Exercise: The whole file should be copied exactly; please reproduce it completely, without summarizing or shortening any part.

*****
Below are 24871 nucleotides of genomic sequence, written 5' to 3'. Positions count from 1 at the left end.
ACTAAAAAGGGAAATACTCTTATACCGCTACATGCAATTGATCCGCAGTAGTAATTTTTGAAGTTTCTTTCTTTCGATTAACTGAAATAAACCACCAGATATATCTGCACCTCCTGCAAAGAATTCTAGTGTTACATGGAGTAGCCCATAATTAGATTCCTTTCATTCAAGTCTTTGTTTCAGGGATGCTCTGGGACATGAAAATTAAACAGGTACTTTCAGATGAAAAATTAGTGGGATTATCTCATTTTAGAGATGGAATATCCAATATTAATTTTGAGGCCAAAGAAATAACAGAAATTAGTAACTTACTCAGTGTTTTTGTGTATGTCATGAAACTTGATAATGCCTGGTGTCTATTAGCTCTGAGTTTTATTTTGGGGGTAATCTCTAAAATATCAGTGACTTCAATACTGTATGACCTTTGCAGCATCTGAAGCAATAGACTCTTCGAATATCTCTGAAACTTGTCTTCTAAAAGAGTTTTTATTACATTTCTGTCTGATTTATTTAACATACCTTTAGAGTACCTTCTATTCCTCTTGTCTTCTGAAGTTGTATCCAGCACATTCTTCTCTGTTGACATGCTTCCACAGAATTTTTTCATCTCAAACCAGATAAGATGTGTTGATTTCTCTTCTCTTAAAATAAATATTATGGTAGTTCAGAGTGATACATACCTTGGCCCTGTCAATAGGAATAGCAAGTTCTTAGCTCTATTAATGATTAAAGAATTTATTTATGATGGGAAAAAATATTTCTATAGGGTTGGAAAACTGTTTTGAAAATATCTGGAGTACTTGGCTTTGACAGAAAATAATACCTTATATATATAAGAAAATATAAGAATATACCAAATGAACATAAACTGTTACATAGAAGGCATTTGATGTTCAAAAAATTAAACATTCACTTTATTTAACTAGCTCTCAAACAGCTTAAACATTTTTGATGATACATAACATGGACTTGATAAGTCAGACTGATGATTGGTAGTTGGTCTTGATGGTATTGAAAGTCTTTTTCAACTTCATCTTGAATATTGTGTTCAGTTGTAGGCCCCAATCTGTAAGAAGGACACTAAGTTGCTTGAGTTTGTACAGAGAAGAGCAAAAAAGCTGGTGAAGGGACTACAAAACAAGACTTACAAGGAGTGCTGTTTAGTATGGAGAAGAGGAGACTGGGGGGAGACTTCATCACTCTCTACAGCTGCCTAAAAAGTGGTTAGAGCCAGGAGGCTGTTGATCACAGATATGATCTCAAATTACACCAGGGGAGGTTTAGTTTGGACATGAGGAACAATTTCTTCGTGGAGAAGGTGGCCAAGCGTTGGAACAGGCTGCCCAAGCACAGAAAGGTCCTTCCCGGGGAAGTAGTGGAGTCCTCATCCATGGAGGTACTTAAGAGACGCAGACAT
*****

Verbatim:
Below are 24871 nucleotides of genomic sequence, written 5' to 3'. Positions count from 1 at the left end.
ACTAAAAAGGGAAATACTCTTATACCGCTACATGCAATTGATCCGCAGTAGTAATTTTTGAAGTTTCTTTCTTTCGATTAACTGAAATAAACCACCAGATATATCTGCACCTCCTGCAAAGAATTCTAGTGTTACATGGAGTAGCCCATAATTAGATTCCTTTCATTCAAGTCTTTGTTTCAGGGATGCTCTGGGACATGAAAATTAAACAGGTACTTTCAGATGAAAAATTAGTGGGATTATCTCATTTTAGAGATGGAATATCCAATATTAATTTTGAGGCCAAAGAAATAACAGAAATTAGTAACTTACTCAGTGTTTTTGTGTATGTCATGAAACTTGATAATGCCTGGTGTCTATTAGCTCTGAGTTTTATTTTGGGGGTAATCTCTAAAATATCAGTGACTTCAATACTGTATGACCTTTGCAGCATCTGAAGCAATAGACTCTTCGAATATCTCTGAAACTTGTCTTCTAAAAGAGTTTTTATTACATTTCTGTCTGATTTATTTAACATACCTTTAGAGTACCTTCTATTCCTCTTGTCTTCTGAAGTTGTATCCAGCACATTCTTCTCTGTTGACATGCTTCCACAGAATTTTTTCATCTCAAACCAGATAAGATGTGTTGATTTCTCTTCTCTTAAAATAAATATTATGGTAGTTCAGAGTGATACATACCTTGGCCCTGTCAATAGGAATAGCAAGTTCTTAGCTCTATTAATGATTAAAGAATTTATTTATGATGGGAAAAAATATTTCTATAGGGTTGGAAAACTGTTTTGAAAATATCTGGAGTACTTGGCTTTGACAGAAAATAATACCTTATATATATAAGAAAATATAAGAATATACCAAATGAACATAAACTGTTACATAGAAGGCATTTGATGTTCAAAAAATTAAACATTCACTTTATTTAACTAGCTCTCAAACAGCTTAAACATTTTTGATGATACATAACATGGACTTGATAAGTCAGACTGATGATTGGTAGTTGGTCTTGATGGTATTGAAAGTCTTTTTCAACTTCATCTTGAATATTGTGTTCAGTTGTAGGCCCCAATCTGTAAGAAGGACACTAAGTTGCTTGAGTTTGTACAGAGAAGAGCAAAAAAGCTGGTGAAGGGACTACAAAACAAGACTTACAAGGAGTGCTGTTTAGTATGGAGAAGAGGAGACTGGGGGGAGACTTCATCACTCTCTACAGCTGCCTAAAAAGTGGTTAGAGCCAGGAGGCTGTTGATCACAGATATGATCTCAAATTACACCAGGGGAGGTTTAGTTTGGACATGAGGAACAATTTCTTCGTGGAGAAGGTGGCCAAGCGTTGGAACAGGCTGCCCAAGCACAGAAAGGTCCTTCCCGGGGAAGTAGTGGAGTCCTCATCCATGGAGGTACTTAAGAGACGCAGACAT